What kind of team do you use to realize your dream?

Linda Lane and her editing team can be found at Their goal is to raise the bar on the quality of independently and self-published books through writing and editing workshops.

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Friday, June 17, 2011

Who would you thank?

I know you’ve done it: watched the Oscars, then fantasized that you were being honored in a similar fashion for your writing. Your sequined gown (or cummerbund) glistens in the spotlight as climb to the lectern and unfold your acceptance speech, written in 20-pt type so you can see it without your glasses.

Who will you thank?

We’re talking about teamwork at the BRP this month, and I’m sure a few obvious team members come to mind: your agent, your publisher, the husband who put up with you, the best friend who always believed in you, the English teacher who opened your eyes to literature, the group editing blog where all your questions were answered (woot!—thanks back at ya).

That should cover it, right? Because writing is for introverts. We mostly work alone.

I’d like to dispel that myth. Yes, we writers must tolerate stretches of time spent by ourselves—that's what it takes to apply our craft. But whether we write fiction or nonfiction, we pull our material from dramas played out on life's stage. Everyone we’ve ever met is material.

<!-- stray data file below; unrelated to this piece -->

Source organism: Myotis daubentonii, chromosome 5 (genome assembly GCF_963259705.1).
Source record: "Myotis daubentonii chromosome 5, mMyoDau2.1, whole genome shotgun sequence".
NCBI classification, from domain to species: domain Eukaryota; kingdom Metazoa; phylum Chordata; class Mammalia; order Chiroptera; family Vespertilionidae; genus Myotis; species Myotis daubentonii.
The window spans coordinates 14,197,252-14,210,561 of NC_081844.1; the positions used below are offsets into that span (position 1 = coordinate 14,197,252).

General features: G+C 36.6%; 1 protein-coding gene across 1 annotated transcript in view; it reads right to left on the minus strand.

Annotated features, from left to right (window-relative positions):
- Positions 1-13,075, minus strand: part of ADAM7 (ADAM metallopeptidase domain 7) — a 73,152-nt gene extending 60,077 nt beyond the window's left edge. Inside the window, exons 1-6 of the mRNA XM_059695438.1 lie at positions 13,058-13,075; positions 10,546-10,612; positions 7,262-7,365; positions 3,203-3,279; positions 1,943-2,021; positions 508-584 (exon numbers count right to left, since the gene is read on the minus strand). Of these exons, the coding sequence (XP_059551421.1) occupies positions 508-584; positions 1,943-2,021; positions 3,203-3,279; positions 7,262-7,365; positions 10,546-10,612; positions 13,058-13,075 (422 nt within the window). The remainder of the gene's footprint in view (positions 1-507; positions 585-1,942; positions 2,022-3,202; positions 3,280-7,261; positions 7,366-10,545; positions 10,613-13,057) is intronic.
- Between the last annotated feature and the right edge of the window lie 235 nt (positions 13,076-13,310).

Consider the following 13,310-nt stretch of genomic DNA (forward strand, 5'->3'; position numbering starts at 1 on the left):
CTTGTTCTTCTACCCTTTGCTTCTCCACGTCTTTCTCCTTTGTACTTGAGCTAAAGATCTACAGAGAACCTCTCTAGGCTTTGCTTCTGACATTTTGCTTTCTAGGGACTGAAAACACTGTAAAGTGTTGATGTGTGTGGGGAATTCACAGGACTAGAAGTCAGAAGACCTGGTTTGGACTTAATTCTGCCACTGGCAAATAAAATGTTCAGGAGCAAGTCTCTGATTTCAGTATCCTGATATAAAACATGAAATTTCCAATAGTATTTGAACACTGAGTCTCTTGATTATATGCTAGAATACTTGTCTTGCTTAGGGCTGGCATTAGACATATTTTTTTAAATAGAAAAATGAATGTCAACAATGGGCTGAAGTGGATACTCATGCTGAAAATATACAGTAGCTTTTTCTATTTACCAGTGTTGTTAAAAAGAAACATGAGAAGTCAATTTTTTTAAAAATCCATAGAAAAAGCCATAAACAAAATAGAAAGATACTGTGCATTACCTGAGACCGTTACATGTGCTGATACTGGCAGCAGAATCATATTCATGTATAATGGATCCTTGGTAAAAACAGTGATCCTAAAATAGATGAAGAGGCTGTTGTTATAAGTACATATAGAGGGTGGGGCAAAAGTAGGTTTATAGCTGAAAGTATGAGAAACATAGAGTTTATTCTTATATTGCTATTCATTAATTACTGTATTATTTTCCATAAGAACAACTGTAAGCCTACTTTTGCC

Thank that bully that knocked you down during your first school recess, and stole your lunch money while pretending to help you up. So cliché, you thought, as you dabbed at your knee with a tissue. But you learned to carry what little money you had in an inside pocket (useful tip for the working writer) and learned about subterfuge as a plot twist. And conflict! What a story you told when you got home.

Thank your sister for telling that boy you liked in junior high that you had bought a dress just in case he asked you to go to the dance with him. You learned the heart-breaking consequences of betrayal.

Thank your uncle for keeping his novel writing habit a secret. Now that you’ve discovered he hung up his ambitions after only a dozen rejections, you feel less alone (and much more successful).

Thank your aunt for letting you keep a seashell collection at her beach house. She didn’t have room for it any more than your mother did, but she understood the importance of encouraging your passions.